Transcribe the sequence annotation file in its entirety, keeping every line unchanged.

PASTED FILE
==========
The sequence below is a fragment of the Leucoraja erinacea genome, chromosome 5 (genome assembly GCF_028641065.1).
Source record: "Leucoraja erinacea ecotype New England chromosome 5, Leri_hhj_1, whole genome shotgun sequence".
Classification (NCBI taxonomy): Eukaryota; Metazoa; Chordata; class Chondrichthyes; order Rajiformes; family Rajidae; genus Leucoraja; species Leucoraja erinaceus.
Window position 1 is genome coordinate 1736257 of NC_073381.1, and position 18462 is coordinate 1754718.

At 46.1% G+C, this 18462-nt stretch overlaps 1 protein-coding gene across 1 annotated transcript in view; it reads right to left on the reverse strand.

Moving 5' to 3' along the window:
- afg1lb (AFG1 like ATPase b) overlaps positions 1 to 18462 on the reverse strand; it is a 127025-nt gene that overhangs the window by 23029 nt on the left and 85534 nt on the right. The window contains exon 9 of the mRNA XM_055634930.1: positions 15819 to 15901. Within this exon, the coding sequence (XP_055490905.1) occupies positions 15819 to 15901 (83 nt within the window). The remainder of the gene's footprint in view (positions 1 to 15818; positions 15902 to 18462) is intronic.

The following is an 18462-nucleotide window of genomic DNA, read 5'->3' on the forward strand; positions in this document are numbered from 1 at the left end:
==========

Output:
The sequence below is a fragment of the Leucoraja erinacea genome, chromosome 5 (genome assembly GCF_028641065.1).
Source record: "Leucoraja erinacea ecotype New England chromosome 5, Leri_hhj_1, whole genome shotgun sequence".
Classification (NCBI taxonomy): Eukaryota; Metazoa; Chordata; class Chondrichthyes; order Rajiformes; family Rajidae; genus Leucoraja; species Leucoraja erinaceus.
Window position 1 is genome coordinate 1736257 of NC_073381.1, and position 18462 is coordinate 1754718.

At 46.1% G+C, this 18462-nt stretch overlaps 1 protein-coding gene across 1 annotated transcript in view; it reads right to left on the reverse strand.

Moving 5' to 3' along the window:
- afg1lb (AFG1 like ATPase b) overlaps positions 1 to 18462 on the reverse strand; it is a 127025-nt gene that overhangs the window by 23029 nt on the left and 85534 nt on the right. The window contains exon 9 of the mRNA XM_055634930.1: positions 15819 to 15901. Within this exon, the coding sequence (XP_055490905.1) occupies positions 15819 to 15901 (83 nt within the window). The remainder of the gene's footprint in view (positions 1 to 15818; positions 15902 to 18462) is intronic.

The following is an 18462-nucleotide window of genomic DNA, read 5'->3' on the forward strand; positions in this document are numbered from 1 at the left end: